Thanks Sally for joining me today. I hope everyone enjoys the post. Sally will be around all day and one person who leaves a comment will win a ecopy of one of Sally’s books.
Happy St. Patrick’s Day! Today, everybody is a little bit Irish, and the Irish are well known tellers of stories and spinners of yarns.
My grandfather, Hezekiah “Doc” Berneathy, was a red-headed, red-bearded Irishman who definitely had the gift of gab. He lived in Louisiana in the late 1800s when political rallies were a major form of entertainment. Granddad had no desire to be a politician, but he did love to have an audience for his stories. When a political rally was planned, Granddad often drove his flat-bed wagon pulled by a team of mules to the back of the rallying area. As the crowd began to gather, Granddad would stand on the wagon bed and begin telling stories and spinning yarns. When the political speaker arrived, he just had to wait until Granddad finished with the crowd.
I grew up in a family of story-tellers. At night when I went to bed, I got a bedtime story instead of a lullaby. That was a very good thing because everyone in my family had the singing voice of a donkey with bronchitis.
But they could tell stories! We lived next door to my aunt and uncle, and on summer evenings we’d sit outside under the stars while the adults tried to outdo each other with their stories. I just sat there and listened in delight.
In 1898 when my dad was six years old, the family followed the lure of land to southeastern Oklahoma where Granddad rapidly established himself as the local dispenser of justice. He concluded marriage ceremonies with the admonition: “What God and Doc Berneathy has joined together, let no man put asunder.”
When my father was eleven years old one of the neighbor men shot and killed his dog. “I was too old to cry,” Daddy said, “old enough to get justice for my dog.” He took his .22 rifle, hid along a route he knew the neighbor would take, ambushed him and shot him.
The man lived…or, as Daddy put it, “Old coot was too mean to die.”
Shoulder bandaged, the old coot marched into town to complain to the self-appointed law. “Your son nearly killed me!”
Granddad stroked his red beard and considered the man for a few minutes, no doubt pondering the legalities of the situation…the legalities according to “Doc” Berneathy. Then he rendered his verdict. “You killed his dog. What did you expect? Just be glad my son wasn’t a better shot.” Case closed.
The moral, Daddy said, “Do not mess with the Berneathy dogs.”
I feel very lucky that we have computers so I can write down my stories, so I can write stories that last for 300 pages. It would take a lot of starry evenings to tell a whole book!
I like to tell stories for the sheer delight of the story itself, but I’ve also found them to be therapeutic. In my books, I can fall in love with a hunky detective. I can solve a murder through brilliant deductive logic. I can kill my ex husband over and over and never have to go to prison! My books are total fiction. Even though I’ve killed off the evil ex-husband a number of times, the real one is still alive. For the moment.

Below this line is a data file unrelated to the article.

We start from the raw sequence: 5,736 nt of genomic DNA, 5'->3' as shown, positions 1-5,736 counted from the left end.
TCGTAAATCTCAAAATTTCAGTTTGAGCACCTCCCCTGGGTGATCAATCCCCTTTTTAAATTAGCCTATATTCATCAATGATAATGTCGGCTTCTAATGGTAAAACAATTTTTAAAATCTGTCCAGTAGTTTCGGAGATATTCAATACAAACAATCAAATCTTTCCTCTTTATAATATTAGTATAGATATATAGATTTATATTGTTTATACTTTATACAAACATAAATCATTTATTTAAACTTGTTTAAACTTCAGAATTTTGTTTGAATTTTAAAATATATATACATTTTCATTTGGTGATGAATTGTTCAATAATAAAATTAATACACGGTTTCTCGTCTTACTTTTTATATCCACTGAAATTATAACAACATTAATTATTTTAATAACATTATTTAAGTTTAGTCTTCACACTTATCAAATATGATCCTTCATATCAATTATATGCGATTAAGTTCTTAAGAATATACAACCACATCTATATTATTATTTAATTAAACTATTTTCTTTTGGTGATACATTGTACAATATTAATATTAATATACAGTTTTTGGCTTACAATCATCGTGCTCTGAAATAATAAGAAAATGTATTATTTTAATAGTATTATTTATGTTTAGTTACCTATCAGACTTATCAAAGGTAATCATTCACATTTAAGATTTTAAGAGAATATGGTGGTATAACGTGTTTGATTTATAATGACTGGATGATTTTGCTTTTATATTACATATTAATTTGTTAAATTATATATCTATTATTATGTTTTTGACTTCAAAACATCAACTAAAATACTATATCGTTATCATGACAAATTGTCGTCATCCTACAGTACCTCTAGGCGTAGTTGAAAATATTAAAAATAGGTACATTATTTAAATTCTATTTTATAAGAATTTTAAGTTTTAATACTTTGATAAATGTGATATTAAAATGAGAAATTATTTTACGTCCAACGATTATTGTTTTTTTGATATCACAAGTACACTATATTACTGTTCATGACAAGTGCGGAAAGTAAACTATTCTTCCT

Do you have a favorite family story? True, maybe true or totally fiction…please share!
For more on Sally visit her website at www.sallyberneathy.com
Television reporter, Allison Prescott, is covering the story of the latest murder among the homeless people living on the streets of Oklahoma City when she spots a derelict who looks anything but homeless. He’s too alert, too well-muscled…too sexy. Who is this man and why is he pretending to be one of the street people? Can he be the murderer? This may be the story she needs to save her job, get her a much-needed raise and give her the money she needs to fight her ex-husband for custody of their daughter. With the single-minded determination of a mother battling for her child, she sets out to discover the delectable hunk’s real identity. Then she finds herself attracted to him…to a homeless bum.
Brad Malone, undercover cop, is trying to blend with the homeless community and find a killer before somebody else dies. He’s been a cop for thirteen years. Dealing with murder is nothing new to him. However, when a nosy reporter begins following him everywhere, threatening to blow his cover and compromise his investigation, he finds himself in way over his head and his heart.
Death by Chocolate
Lindsay Powell’s only secret is the recipe for her chocolate chip cookies, but she is surrounded by neighbors with deadly secrets. Suddenly Lindsay’s life spirals downward into complete chaos and a near-deadly bout with the chocolate she loves. If not for the stray cat who bullied his way into her home, Lindsay would be dead.
Her best friend and co-worker, Paula, dyes her blond hair brown, hides from everybody and insists on always having an emergency exit from any room. Secrets from Paula’s past have come back to put lives in jeopardy.
Determined to help Paula and save her own life, Lindsay enlists the reluctant aid of another neighbor, Fred, an OCD computer nerd. In spite of his mundane existence, Fred possesses tidbits of knowledge about such things as hidden microphones, guns and the inside of maximum security prisons.
Battling Paula’s elusive stalker, poisoned chocolate, Lindsay’s irritating almost-ex, and a dead man, Lindsay needs more than a chocolate fix to survive.